Psychiatrist Dr. Judith Orloff mentioned in one of her books that as a child she’d noticed one of her mom’s much-accomplished friends flashing handsome smiles at a party, but somehow, he seemed depressed. The mother considered the observation to lack credibility but later realized that her youngster’s hunch had been correct. The popular, financially secure and apparently well-adjusted man eventually committed suicide. He’d been smiling despite enduring depression, deceiving onlookers on purpose. Smiling depression is a con job that implies happiness though it is absent from the person’s mindset. It isolates and endangers practitioners at a loss to deal with their sadness. Though they might not realize that they’re at risk for falling apart and even suicide, the smilers strive to conceal their misery from the public, rationalizing the effort somehow. People who suffer from Smiling Depression can appear well-adjusted, presentable, professionally successful and apparently happy. They’re not, and they need help to feel better about life, including themselves.
Why Would Anyone Smile while Depressed?
Smiling Depression is a façade, a tool for preventing the acknowledgement of inner turmoil and the need to overcome it. A mask that covers up an anxious person’s concerns and uncertainties – including possible job loss or family problems if anyone realizes the truth, Smiling Depression tends to be a problem among perfectionists and people burdened with more than their fair share of responsibility. If you’ve ever heard someone remark “I had no idea…” or been the person making that remark upon learning of a person’s despair-induced suicide attempt, nervous breakdown or confession of feeling worthless, you might have been exposed to the Smiling Depression reality. It’s quite startling, and confusing to most onlookers. But it is not an unknown phenomenon to mental health professionals.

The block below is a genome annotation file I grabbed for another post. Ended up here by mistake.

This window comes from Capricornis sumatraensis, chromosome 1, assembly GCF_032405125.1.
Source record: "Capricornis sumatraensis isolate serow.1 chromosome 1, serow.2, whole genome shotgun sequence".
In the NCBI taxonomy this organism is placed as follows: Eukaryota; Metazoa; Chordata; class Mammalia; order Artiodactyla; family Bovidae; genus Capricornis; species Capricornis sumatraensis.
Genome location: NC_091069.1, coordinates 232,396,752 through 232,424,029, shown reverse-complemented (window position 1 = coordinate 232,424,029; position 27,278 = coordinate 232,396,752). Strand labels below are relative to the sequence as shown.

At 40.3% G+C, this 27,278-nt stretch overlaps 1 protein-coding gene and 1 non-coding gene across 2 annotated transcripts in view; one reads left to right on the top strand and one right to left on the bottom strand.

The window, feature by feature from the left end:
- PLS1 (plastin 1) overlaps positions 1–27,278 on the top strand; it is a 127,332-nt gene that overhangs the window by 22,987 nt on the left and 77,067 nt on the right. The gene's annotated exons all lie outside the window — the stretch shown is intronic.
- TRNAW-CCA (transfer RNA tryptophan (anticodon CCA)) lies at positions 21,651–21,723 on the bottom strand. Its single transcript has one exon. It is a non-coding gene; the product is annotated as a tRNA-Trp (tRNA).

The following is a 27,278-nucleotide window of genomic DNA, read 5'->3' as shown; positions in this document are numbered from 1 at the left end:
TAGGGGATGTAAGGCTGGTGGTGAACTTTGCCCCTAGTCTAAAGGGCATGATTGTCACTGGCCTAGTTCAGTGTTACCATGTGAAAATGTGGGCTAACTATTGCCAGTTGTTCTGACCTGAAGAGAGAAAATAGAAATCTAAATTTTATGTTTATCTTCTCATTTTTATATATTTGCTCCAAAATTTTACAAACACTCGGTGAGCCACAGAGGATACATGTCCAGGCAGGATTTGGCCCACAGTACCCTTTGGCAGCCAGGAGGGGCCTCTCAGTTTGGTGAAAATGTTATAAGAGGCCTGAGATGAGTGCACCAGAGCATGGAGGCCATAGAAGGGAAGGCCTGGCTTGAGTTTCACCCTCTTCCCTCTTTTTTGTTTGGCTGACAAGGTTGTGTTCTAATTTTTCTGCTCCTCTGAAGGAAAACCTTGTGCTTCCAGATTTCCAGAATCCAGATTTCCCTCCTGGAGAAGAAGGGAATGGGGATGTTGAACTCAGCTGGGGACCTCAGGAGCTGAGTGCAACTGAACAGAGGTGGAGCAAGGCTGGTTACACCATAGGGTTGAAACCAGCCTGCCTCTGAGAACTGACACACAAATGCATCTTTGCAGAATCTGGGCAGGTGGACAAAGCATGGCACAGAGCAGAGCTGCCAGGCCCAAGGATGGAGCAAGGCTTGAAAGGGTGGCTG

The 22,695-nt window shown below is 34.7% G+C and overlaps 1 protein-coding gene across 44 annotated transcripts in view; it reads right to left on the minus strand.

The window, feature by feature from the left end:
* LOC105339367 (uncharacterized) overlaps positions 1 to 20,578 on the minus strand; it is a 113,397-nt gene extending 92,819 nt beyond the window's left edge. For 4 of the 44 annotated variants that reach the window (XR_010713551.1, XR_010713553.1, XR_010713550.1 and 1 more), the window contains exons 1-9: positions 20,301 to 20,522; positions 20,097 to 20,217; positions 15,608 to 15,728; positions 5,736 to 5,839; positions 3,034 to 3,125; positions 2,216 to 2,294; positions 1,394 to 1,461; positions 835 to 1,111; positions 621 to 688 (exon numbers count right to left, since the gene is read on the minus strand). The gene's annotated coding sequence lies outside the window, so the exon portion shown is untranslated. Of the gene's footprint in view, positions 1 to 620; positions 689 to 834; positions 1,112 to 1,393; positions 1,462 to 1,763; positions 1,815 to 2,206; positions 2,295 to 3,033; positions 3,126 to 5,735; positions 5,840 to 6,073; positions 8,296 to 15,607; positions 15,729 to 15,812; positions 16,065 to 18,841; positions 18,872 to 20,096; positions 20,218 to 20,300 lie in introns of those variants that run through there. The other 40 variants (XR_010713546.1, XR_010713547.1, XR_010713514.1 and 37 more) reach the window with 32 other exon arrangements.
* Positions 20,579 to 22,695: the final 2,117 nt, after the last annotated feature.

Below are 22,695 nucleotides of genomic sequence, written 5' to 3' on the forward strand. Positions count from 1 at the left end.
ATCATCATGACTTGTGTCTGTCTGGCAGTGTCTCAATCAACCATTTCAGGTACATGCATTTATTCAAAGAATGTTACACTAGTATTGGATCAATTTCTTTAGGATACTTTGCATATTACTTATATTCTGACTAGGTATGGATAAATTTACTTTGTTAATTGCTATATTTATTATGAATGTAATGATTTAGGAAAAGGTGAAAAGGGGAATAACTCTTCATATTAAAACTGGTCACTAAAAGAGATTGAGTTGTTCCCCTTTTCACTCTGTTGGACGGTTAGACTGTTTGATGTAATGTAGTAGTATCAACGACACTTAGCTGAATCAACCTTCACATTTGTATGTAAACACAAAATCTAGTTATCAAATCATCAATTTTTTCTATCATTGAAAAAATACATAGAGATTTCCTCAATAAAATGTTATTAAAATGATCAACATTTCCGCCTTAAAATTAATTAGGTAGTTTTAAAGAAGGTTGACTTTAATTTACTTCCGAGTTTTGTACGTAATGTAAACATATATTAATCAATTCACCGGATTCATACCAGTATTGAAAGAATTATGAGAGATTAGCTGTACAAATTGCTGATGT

In some cases, people smiling through depression self-medicate with caffeinated beverages to energize themselves, and with substance abuse that can kill them as it anesthetizes inner pain. Emotionally overwhelmed or feeling somehow inadequate, depressed smilers are determined to conceal their unhappiness for career, social and other reasons. No matter the rationale or the amount of effort to disguise depressing thoughts, those sufferers need psychological help, a reality that they struggle to deny themselves for one rationalized “reason” or another.
A false front of optimism and well-being, Smiling Depression is a coping mechanism that backfires. Sufferers might convince themselves that they can persevere past some serious problem unassisted. They might believe that they’ll benefit somehow from hiding their fears, self-contempt or other negative mindset. None of the people deceiving themselves this way know if their situation is temporary or long-term, and they certainly don’t know how to end the problem. The deep unhappiness warrants mental health intervention to alleviate the suffering. The evidence of that will show up in the smiler’s deteriorating physical health, disrupted sexual functions, sleep problems and, eventually, their failed efforts to hide the overall problem from the public.